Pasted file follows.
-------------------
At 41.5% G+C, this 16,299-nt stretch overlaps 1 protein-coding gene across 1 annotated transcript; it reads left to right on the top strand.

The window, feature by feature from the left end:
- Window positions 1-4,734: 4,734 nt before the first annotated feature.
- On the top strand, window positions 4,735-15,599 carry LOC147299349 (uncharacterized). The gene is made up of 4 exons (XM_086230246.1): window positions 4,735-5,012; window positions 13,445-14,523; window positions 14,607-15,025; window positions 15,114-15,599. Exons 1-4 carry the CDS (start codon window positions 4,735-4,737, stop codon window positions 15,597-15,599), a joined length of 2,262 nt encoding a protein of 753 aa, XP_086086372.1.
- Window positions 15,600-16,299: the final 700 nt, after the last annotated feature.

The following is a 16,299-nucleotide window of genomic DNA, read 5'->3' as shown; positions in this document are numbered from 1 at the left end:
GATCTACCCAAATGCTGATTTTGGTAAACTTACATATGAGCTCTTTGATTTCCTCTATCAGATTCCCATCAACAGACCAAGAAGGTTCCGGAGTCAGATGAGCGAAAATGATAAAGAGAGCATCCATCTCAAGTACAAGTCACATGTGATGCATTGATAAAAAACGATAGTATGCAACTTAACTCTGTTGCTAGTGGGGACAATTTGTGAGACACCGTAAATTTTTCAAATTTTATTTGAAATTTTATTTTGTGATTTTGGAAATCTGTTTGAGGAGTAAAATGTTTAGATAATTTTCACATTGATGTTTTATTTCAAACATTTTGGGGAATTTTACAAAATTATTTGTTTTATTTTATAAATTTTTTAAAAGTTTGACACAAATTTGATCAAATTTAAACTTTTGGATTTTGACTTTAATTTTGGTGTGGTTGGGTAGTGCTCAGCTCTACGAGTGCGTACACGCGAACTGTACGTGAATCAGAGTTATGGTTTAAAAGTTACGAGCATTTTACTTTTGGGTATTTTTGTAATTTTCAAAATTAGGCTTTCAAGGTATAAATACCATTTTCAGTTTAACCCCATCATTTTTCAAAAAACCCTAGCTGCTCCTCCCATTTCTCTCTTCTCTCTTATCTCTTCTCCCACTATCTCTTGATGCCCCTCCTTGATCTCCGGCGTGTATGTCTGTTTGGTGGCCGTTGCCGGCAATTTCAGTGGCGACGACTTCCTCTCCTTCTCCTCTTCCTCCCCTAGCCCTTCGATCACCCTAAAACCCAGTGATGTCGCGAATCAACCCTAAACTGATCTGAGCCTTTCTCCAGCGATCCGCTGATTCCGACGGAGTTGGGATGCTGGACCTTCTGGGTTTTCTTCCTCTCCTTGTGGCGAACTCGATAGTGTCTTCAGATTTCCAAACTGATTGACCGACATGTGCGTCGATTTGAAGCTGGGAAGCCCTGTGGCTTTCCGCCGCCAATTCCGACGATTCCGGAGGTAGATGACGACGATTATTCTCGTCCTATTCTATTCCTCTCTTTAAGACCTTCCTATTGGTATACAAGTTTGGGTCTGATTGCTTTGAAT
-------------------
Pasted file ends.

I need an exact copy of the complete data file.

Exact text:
At 41.5% G+C, this 16,299-nt stretch overlaps 1 protein-coding gene across 1 annotated transcript; it reads left to right on the top strand.

The window, feature by feature from the left end:
- Window positions 1-4,734: 4,734 nt before the first annotated feature.
- On the top strand, window positions 4,735-15,599 carry LOC147299349 (uncharacterized). The gene is made up of 4 exons (XM_086230246.1): window positions 4,735-5,012; window positions 13,445-14,523; window positions 14,607-15,025; window positions 15,114-15,599. Exons 1-4 carry the CDS (start codon window positions 4,735-4,737, stop codon window positions 15,597-15,599), a joined length of 2,262 nt encoding a protein of 753 aa, XP_086086372.1.
- Window positions 15,600-16,299: the final 700 nt, after the last annotated feature.

The following is a 16,299-nucleotide window of genomic DNA, read 5'->3' as shown; positions in this document are numbered from 1 at the left end:
GATCTACCCAAATGCTGATTTTGGTAAACTTACATATGAGCTCTTTGATTTCCTCTATCAGATTCCCATCAACAGACCAAGAAGGTTCCGGAGTCAGATGAGCGAAAATGATAAAGAGAGCATCCATCTCAAGTACAAGTCACATGTGATGCATTGATAAAAAACGATAGTATGCAACTTAACTCTGTTGCTAGTGGGGACAATTTGTGAGACACCGTAAATTTTTCAAATTTTATTTGAAATTTTATTTTGTGATTTTGGAAATCTGTTTGAGGAGTAAAATGTTTAGATAATTTTCACATTGATGTTTTATTTCAAACATTTTGGGGAATTTTACAAAATTATTTGTTTTATTTTATAAATTTTTTAAAAGTTTGACACAAATTTGATCAAATTTAAACTTTTGGATTTTGACTTTAATTTTGGTGTGGTTGGGTAGTGCTCAGCTCTACGAGTGCGTACACGCGAACTGTACGTGAATCAGAGTTATGGTTTAAAAGTTACGAGCATTTTACTTTTGGGTATTTTTGTAATTTTCAAAATTAGGCTTTCAAGGTATAAATACCATTTTCAGTTTAACCCCATCATTTTTCAAAAAACCCTAGCTGCTCCTCCCATTTCTCTCTTCTCTCTTATCTCTTCTCCCACTATCTCTTGATGCCCCTCCTTGATCTCCGGCGTGTATGTCTGTTTGGTGGCCGTTGCCGGCAATTTCAGTGGCGACGACTTCCTCTCCTTCTCCTCTTCCTCCCCTAGCCCTTCGATCACCCTAAAACCCAGTGATGTCGCGAATCAACCCTAAACTGATCTGAGCCTTTCTCCAGCGATCCGCTGATTCCGACGGAGTTGGGATGCTGGACCTTCTGGGTTTTCTTCCTCTCCTTGTGGCGAACTCGATAGTGTCTTCAGATTTCCAAACTGATTGACCGACATGTGCGTCGATTTGAAGCTGGGAAGCCCTGTGGCTTTCCGCCGCCAATTCCGACGATTCCGGAGGTAGATGACGACGATTATTCTCGTCCTATTCTATTCCTCTCTTTAAGACCTTCCTATTGGTATACAAGTTTGGGTCTGATTGCTTTGAAT